The Vava VD009 produces highly detailed day and night front/interior captures, and its large battery allows parking surveillance without hardwiring. It even comes with an app. It’s a slightly pricey but excellent dash cam from a long-term, reliable vendor.
Vava’s VD009 dash cam takes some of the most detailed video we’ve seen—day and night, front and interior. We were slightly disappointed that it doesn’t feature Vava’s usual hockey-puck form factor, but given its features and performance—we’ll get over it. That’s a joke folks; it’s a very nice dash cam, even if it is a little pricey ($180 on Amazon).
This review is part of our ongoing roundup of the best dash cams. Go there for information on competing products and how we tested them.
Design and features
The VD009 has a cylindrical body housing a 2560×1600, 155-degree field-of-view front camera (Sony IMX33 sensor) and a 1920×1080, 126-degree FOV interior camera (Sony IMX307). The mount is a very effective suction type, however, part of its effectiveness is due to the very sticky material the cup is made of. Be careful to avoid schmutz (hair, fuzz, etc.) after you remove the protective film.
The interior camera is surrounded by four infrared lights for better night captures in the cabin. Interior captures have become increasingly important to ride givers (and passengers) for documenting behavior. YouTube has some fascinating examples of why this is a good idea.
A 2-inch LCD faces the driver, with four buttons on the bottom of the camera for navigating the menus—a pretty standard arrangement. I wasn’t particularly impressed with the low-res text. The mini-USB power port and SD card slot are on the top of the camera, just above the display. The VD009 ships with a dual-port auxiliary USB adapter. (One of my least favorite things is a dash cam power adapter that hogs the auxiliary outlet.)
The VD009 carries forward one of our favorite Vava innovations—24-hour parking surveillance without hardwiring. There’s a 320mAh battery inside that will run the camera in standby mode for a day or two, waking it by g-sensor and taking 15-second videos when necessary. I still recommend a OBD-II power cable, but the battery is fine for overnight parking. The large battery also allows for a lot of capture time after power is removed. Up to five minutes may be set, though the default is five seconds.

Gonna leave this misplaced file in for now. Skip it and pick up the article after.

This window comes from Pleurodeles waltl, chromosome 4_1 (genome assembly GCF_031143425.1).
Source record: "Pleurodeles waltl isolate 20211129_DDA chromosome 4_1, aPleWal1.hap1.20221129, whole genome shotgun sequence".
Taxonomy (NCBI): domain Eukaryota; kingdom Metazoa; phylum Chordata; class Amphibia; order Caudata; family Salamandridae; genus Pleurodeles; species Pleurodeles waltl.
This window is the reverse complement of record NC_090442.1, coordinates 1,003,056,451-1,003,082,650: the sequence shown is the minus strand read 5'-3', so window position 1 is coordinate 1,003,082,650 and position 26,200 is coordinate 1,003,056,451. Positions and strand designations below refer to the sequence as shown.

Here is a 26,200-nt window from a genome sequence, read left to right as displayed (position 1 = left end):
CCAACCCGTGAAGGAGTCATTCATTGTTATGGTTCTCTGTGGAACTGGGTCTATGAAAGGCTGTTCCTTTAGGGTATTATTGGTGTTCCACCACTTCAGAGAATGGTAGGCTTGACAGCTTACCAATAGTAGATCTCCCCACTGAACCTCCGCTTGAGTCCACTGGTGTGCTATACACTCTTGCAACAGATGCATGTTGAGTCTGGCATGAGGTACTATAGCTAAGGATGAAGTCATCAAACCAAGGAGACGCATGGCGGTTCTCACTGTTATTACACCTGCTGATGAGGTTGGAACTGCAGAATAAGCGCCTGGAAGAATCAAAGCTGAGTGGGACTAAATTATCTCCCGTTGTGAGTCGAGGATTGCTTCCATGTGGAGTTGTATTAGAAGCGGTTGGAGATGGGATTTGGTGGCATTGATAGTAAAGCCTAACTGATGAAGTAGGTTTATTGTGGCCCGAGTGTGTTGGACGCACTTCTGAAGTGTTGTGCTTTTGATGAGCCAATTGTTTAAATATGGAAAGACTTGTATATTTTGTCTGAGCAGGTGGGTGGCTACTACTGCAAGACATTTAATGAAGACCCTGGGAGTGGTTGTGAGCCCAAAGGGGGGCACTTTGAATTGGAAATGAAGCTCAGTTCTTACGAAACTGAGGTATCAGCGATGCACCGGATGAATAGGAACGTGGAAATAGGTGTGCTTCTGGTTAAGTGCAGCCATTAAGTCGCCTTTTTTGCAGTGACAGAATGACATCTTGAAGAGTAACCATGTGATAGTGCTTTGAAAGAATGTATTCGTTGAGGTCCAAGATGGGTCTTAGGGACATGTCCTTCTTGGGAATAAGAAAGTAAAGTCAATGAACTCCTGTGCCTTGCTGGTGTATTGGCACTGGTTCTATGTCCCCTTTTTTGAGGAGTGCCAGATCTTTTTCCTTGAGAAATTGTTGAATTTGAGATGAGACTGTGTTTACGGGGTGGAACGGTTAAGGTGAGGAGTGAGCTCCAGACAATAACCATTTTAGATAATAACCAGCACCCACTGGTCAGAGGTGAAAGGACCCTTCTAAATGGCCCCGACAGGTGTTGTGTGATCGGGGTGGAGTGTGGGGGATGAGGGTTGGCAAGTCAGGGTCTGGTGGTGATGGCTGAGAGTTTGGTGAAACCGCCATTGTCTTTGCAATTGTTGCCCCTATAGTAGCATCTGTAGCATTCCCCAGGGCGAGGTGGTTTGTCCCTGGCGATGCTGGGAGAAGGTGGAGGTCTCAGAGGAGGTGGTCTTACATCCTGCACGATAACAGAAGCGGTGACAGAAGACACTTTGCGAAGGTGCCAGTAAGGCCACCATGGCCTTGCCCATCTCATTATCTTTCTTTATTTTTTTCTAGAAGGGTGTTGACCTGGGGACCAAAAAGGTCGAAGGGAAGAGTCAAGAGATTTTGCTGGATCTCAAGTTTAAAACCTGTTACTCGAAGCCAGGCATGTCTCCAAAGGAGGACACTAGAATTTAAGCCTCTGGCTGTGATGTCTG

GPS is integrated into the power cable, which eliminates the extra cable required with many cheaper units. An Android/iOS app is provided for adjusting settings more easily, as well as capturing video and images to your phone. The latter requires a Wi-Fi connection between the camera and the phone so you won’t be able to access the Internet via Wi-Fi while it’s in use. Some newer dash cams such as the Nexar Beam work around this by using Bluetooth.
There’s little to complain about with the VD009’s video. There’s a bit of moiré and ever-so-slight pixel flicker while the video is in motion, but this also translates into excellent detail, which you can see in the static captures below. While it might not be optimal for a travelogue, it’s exceedingly handy for legal purposes. And that’s what dash cams are for.
Beyond that, the color is rich and motion stabilization over bumps is pretty good. There’s hardly any fisheye either, which is hardly a given with a wide-FOV camera.
I was parked for most of these captures, but the VD009 captures just as much detail when the car is moving.
As you can see from the night exterior capture above, the Sony sensor captures an extraordinary amount of detail, both directly ahead and in the surrounding area. This scene appears much brighter than it does to the naked eye.
I must say that I didn’t do my best job taking interior video with the VD009. Regardless, given the lighting, there’s a lot of detail visible. This is a two-seater vehicle with a black interior.
The 2K VD009 is a tad pricey, but there’s no arguing with the quality of camera or its video. It’s one of the better front/interior units we’ve tested.
Jon Jacobi is a musician, former x86/6800 programmer, and long-time computer enthusiast. He writes reviews on TVs, SSDs, dash cams, remote access software, Bluetooth speakers, and sundry other consumer-tech hardware and software.